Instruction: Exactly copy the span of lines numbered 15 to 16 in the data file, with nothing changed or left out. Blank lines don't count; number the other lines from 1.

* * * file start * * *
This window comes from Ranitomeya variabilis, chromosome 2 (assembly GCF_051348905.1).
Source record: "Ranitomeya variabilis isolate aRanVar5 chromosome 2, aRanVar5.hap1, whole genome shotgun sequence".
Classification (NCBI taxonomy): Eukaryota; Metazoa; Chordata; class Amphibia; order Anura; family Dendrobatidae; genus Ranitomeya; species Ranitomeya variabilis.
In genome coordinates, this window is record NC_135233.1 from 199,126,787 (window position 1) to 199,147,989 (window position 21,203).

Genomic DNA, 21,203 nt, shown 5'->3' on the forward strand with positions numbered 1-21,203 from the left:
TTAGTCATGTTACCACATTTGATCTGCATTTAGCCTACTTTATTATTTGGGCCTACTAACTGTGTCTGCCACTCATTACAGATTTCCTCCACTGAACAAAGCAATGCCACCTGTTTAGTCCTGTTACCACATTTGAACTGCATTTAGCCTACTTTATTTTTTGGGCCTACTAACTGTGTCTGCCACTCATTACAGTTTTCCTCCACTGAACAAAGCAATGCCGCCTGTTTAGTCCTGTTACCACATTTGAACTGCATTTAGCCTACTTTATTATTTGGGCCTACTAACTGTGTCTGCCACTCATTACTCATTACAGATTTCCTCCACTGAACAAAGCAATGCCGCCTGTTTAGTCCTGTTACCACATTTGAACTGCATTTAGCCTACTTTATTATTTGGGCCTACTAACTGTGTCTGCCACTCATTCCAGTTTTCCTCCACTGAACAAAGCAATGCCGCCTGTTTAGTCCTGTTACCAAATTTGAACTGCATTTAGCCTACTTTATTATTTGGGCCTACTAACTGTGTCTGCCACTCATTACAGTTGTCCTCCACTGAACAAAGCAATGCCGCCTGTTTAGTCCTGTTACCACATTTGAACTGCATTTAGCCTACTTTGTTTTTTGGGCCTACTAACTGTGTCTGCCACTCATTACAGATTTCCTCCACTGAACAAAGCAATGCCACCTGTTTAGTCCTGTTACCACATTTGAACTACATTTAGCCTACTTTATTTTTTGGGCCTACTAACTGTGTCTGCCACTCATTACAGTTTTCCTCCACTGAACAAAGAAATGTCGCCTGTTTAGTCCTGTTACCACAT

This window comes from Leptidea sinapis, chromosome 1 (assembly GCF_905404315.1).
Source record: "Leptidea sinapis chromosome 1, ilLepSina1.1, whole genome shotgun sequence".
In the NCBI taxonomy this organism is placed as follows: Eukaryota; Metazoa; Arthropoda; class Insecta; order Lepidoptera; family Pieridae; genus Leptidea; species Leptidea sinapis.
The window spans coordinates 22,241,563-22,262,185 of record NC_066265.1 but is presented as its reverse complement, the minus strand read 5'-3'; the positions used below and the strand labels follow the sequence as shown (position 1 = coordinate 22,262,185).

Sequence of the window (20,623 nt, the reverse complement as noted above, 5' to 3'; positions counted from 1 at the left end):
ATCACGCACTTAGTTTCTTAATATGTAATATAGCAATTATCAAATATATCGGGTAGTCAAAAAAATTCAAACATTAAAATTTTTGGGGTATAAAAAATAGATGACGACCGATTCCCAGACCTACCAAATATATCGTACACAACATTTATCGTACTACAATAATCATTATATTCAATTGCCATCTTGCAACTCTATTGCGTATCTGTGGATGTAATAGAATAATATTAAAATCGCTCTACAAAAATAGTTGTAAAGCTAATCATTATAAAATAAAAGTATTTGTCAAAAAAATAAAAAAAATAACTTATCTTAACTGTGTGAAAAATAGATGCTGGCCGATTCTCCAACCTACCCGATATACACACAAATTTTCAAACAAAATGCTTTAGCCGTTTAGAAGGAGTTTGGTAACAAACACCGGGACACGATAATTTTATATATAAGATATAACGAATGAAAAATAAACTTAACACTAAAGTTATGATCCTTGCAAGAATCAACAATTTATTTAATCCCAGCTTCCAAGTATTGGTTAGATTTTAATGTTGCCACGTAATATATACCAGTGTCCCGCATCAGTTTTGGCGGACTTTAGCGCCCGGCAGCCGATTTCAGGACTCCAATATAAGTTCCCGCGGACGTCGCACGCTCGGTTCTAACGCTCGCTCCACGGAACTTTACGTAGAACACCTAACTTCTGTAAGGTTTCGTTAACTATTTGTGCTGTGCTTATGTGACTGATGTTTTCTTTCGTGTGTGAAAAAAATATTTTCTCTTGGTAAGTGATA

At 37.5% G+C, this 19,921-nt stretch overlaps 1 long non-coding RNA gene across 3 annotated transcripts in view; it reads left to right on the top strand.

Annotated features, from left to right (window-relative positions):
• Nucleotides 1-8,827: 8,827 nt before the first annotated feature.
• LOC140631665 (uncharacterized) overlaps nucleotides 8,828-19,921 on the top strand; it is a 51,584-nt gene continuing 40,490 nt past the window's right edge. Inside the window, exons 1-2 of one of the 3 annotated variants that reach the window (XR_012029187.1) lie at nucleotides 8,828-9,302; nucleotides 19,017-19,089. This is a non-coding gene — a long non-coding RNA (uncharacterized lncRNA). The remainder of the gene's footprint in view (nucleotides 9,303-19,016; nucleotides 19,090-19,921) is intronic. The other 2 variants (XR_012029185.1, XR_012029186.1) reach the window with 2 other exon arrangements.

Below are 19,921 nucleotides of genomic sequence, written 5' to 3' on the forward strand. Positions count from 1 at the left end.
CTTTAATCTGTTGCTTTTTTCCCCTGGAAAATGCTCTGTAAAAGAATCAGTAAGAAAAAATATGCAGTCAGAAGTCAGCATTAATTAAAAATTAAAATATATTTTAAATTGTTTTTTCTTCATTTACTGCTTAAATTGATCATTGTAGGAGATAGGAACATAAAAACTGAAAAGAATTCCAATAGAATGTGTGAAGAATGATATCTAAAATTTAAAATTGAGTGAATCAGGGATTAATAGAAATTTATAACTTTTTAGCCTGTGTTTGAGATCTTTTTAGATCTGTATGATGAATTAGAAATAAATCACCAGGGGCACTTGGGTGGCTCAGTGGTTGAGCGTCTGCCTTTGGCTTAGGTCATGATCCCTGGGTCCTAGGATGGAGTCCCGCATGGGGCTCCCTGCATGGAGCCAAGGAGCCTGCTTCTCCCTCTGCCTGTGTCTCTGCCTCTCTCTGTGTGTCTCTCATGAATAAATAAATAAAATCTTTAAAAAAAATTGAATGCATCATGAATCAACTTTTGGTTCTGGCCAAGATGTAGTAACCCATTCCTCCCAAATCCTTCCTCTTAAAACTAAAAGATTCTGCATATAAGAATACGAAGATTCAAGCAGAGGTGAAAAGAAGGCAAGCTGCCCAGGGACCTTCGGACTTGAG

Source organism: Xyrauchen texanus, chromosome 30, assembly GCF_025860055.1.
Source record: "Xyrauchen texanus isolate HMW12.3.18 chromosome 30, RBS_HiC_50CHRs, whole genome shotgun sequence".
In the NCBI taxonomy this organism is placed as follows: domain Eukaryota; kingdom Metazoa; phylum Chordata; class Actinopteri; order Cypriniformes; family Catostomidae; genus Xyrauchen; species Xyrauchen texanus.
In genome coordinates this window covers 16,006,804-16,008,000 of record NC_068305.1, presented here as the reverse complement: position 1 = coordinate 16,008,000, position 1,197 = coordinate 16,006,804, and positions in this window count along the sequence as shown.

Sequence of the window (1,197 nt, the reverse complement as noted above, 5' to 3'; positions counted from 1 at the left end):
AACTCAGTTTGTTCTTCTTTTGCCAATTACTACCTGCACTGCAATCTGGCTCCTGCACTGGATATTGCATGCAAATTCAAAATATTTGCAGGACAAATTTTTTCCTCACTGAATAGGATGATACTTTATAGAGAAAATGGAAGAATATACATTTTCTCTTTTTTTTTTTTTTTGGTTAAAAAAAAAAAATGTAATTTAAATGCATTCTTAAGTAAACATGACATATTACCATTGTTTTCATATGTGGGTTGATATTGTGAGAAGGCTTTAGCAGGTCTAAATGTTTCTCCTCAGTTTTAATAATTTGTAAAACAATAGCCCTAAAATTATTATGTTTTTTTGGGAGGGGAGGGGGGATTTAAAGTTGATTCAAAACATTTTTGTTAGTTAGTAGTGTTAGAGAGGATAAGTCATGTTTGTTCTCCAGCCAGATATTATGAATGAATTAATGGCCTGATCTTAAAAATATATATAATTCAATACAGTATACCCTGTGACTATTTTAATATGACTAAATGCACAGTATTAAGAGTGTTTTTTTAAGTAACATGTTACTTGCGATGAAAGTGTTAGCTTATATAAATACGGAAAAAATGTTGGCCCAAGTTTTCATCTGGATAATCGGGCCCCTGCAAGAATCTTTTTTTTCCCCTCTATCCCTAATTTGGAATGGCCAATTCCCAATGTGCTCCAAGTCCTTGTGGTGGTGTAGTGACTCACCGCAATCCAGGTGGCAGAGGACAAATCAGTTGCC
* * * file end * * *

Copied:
• Nucleotides 1-8,827: 8,827 nt before the first annotated feature.
• LOC140631665 (uncharacterized) overlaps nucleotides 8,828-19,921 on the top strand; it is a 51,584-nt gene continuing 40,490 nt past the window's right edge. Inside the window, exons 1-2 of one of the 3 annotated variants that reach the window (XR_012029187.1) lie at nucleotides 8,828-9,302; nucleotides 19,017-19,089. This is a non-coding gene — a long non-coding RNA (uncharacterized lncRNA). The remainder of the gene's footprint in view (nucleotides 9,303-19,016; nucleotides 19,090-19,921) is intronic. The other 2 variants (XR_012029185.1, XR_012029186.1) reach the window with 2 other exon arrangements.